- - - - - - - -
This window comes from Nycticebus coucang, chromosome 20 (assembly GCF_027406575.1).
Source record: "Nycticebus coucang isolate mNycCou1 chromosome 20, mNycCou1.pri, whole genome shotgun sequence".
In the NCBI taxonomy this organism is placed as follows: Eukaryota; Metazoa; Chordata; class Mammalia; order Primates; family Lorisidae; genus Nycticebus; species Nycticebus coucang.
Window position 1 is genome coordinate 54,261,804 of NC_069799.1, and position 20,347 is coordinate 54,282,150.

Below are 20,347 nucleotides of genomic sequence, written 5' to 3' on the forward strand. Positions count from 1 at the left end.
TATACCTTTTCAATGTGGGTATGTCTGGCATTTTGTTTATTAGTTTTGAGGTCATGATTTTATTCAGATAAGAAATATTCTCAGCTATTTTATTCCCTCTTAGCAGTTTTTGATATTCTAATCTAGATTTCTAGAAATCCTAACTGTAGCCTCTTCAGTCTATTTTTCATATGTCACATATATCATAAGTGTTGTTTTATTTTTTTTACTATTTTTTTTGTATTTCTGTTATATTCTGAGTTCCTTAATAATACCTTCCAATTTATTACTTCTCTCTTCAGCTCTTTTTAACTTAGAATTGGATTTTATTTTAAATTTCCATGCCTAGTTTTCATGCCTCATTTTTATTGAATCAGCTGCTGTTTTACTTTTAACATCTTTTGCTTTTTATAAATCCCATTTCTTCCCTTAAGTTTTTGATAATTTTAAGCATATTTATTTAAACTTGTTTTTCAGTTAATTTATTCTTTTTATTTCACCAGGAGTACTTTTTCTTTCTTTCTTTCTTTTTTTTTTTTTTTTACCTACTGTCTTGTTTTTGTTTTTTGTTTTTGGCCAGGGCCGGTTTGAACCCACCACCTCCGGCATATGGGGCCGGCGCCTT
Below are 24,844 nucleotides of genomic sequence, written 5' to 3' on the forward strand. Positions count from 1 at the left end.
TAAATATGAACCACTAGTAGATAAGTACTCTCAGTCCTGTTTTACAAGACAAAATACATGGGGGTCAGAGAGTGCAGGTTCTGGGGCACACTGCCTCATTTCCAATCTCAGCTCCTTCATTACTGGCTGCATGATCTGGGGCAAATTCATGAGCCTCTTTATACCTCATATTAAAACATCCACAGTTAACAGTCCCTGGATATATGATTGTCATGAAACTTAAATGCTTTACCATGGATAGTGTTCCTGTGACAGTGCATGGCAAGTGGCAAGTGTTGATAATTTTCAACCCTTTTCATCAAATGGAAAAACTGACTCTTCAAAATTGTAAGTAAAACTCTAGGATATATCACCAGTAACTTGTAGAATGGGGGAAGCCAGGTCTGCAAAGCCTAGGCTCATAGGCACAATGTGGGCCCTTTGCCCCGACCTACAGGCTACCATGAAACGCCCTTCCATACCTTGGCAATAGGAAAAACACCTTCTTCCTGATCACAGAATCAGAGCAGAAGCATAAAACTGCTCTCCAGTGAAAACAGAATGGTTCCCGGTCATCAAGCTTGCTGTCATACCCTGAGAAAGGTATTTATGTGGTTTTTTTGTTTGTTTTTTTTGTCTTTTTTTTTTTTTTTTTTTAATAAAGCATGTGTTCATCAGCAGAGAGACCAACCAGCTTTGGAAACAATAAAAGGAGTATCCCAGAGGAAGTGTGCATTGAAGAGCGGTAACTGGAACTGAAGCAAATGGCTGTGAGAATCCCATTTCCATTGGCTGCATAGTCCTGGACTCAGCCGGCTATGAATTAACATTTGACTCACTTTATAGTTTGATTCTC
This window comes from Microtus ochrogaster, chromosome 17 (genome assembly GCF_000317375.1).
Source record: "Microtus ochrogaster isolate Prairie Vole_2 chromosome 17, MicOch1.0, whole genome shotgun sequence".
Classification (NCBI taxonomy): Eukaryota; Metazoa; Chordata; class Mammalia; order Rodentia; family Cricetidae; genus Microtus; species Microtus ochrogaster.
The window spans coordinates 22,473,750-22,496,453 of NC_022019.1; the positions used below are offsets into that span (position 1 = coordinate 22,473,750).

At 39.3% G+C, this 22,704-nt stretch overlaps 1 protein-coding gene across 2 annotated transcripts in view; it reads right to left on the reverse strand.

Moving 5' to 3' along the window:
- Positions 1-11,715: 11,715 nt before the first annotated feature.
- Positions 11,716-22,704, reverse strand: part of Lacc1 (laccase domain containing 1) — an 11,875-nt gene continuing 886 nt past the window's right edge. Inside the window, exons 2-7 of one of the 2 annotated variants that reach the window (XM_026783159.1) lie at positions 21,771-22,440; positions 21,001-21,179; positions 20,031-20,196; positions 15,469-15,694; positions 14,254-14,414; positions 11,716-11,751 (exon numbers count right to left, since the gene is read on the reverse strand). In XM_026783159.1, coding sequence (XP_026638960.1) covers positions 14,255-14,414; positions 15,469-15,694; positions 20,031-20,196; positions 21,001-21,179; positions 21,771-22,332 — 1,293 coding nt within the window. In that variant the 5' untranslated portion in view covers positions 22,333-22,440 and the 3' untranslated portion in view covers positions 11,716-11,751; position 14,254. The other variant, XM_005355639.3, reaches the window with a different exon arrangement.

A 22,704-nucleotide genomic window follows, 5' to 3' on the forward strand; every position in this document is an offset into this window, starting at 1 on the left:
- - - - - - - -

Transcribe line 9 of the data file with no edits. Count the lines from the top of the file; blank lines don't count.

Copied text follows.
This window comes from Microtus ochrogaster, chromosome 17 (genome assembly GCF_000317375.1).